halisme Contributing Member Contributor

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    @Foxxx My other fun idea is that in the traditional "I have poisoned your loved one, and will only give you the antidote for the mugiffin" is that the villain doesn't give them it. It's actually a stronger poison. Just say it takes a while to work.
     
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  9. Cave Troll

    Cave Troll Who wants waffles...? Contributor

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    Ah, @halisme, you diabolical bear you.
    That is actually quite the cunning your part.
     
  10. Selbbin

    Selbbin I hate you Contributor

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    In your scenario I don't see any reason for the alien to do so. Find another way.
     
  11. halisme

    halisme Contributing Member Contributor

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    @Cave Troll To me it just seemed like common sense.
     
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  12. Cave Troll

    Cave Troll Who wants waffles...? Contributor

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    @halisme

    You cunning magnificent bastard you. :supersmile:

    I gives you a hug, for your brilliance. :friend:
     
  13. halisme

    halisme Contributing Member Contributor

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    @Cave Troll The hug is poisoned Thank you.
     
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  14. Simpson17866

    Simpson17866 Contributing Member Contributor

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    @halisme I am going to use that

    That depends as much on the plan itself as it does on the person telling it.

    An ideological fanatic would see the message as the weapon itself: if he dies after spreading his message, then the enemy will relay the message and potentially entice a new follower later down the line, and if the enemy dies, then the fanatic lives to try again tomorrow.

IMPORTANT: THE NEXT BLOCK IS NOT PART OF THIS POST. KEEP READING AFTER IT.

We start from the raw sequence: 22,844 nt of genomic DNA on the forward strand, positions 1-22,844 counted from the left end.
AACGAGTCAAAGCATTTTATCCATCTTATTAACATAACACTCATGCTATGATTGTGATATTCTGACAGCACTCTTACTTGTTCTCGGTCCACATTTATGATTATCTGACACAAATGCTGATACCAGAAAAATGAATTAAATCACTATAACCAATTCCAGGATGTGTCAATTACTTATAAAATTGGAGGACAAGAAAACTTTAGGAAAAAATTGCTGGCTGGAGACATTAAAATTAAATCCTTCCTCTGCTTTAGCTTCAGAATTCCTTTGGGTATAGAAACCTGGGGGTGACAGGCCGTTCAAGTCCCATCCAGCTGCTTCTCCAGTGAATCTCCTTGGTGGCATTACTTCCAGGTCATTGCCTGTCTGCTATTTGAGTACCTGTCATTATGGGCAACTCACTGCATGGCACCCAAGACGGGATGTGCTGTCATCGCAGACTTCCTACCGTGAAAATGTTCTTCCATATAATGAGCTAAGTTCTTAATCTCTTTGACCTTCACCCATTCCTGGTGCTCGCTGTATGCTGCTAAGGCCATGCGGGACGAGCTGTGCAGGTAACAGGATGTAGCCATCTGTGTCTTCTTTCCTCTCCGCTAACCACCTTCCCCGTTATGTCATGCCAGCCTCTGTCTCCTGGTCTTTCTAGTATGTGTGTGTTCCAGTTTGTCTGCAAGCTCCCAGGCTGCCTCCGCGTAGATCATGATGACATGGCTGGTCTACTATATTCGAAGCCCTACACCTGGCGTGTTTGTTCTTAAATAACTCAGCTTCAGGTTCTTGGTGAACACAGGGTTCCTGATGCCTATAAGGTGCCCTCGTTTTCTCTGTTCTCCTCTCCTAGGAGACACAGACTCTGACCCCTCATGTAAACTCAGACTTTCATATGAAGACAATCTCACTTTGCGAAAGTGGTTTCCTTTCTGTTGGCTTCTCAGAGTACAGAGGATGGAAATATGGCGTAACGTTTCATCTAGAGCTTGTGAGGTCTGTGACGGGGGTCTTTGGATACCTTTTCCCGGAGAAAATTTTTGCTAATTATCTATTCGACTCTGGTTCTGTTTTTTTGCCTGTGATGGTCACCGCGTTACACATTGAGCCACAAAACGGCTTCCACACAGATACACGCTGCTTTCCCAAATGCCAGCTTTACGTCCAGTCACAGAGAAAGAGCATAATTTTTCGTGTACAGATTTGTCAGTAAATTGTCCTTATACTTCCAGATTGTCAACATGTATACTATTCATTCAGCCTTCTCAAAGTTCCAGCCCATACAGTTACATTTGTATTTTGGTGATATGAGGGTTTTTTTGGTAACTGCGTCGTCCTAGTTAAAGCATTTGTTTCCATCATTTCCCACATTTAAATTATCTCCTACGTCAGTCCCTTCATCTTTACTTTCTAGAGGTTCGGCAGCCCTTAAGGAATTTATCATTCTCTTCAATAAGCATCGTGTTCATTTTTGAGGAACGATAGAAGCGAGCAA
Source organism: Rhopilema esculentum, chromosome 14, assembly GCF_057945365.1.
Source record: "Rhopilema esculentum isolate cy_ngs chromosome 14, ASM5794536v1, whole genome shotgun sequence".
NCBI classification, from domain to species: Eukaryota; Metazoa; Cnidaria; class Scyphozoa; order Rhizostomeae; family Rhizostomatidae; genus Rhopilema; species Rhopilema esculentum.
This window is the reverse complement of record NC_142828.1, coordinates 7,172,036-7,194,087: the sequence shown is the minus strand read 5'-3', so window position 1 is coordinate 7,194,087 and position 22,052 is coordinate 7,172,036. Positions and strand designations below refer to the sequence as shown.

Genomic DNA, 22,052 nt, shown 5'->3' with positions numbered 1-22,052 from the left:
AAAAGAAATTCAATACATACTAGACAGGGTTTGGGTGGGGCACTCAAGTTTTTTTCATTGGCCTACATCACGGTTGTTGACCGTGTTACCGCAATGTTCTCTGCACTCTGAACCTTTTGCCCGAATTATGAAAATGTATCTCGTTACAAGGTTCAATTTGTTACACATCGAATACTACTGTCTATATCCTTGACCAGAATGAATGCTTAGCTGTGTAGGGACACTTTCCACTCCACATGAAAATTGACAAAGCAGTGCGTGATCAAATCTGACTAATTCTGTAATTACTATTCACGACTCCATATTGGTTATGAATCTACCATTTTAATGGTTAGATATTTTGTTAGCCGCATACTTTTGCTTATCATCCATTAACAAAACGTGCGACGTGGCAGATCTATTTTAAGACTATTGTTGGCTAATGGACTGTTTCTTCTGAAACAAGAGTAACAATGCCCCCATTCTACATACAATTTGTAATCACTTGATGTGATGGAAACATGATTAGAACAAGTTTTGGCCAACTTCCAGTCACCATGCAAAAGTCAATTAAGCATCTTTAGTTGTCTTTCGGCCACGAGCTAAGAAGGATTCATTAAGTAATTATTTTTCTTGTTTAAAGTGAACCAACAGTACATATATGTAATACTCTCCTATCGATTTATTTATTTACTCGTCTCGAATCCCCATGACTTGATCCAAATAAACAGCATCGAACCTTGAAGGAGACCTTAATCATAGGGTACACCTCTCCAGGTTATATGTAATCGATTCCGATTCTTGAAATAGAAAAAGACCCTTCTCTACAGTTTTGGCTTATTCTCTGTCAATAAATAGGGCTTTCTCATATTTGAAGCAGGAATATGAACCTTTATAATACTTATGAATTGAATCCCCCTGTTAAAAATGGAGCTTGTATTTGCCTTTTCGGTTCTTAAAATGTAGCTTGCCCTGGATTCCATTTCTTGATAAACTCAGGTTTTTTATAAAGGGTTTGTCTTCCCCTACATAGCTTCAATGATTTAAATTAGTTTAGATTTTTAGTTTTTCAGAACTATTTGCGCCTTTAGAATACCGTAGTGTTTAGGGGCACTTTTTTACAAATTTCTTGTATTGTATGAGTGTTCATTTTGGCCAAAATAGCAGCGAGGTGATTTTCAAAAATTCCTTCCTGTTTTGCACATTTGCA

Tactical information, on the other hand, the soldier might not even have in the first place depending on how their chain of command is structured.
     
  15. Cave Troll

    Cave Troll Who wants waffles...? Contributor

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    It is only poisoned with beer sir.
     
  16. halisme

    halisme Contributing Member Contributor

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    If anyone else wants to make their villains competent, I run a free service where I look over any plans, dramatic monologues, or general actions. This charity is free and exists to help young antagonists get the right start in life, or unlife for the undead.
     
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  17. Simpson17866

    Simpson17866 Contributing Member Contributor

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    About a year ago I came up with a bank robbery scenario that I loved, and a few months ago I discovered a way to turn it into a legitimate WIP: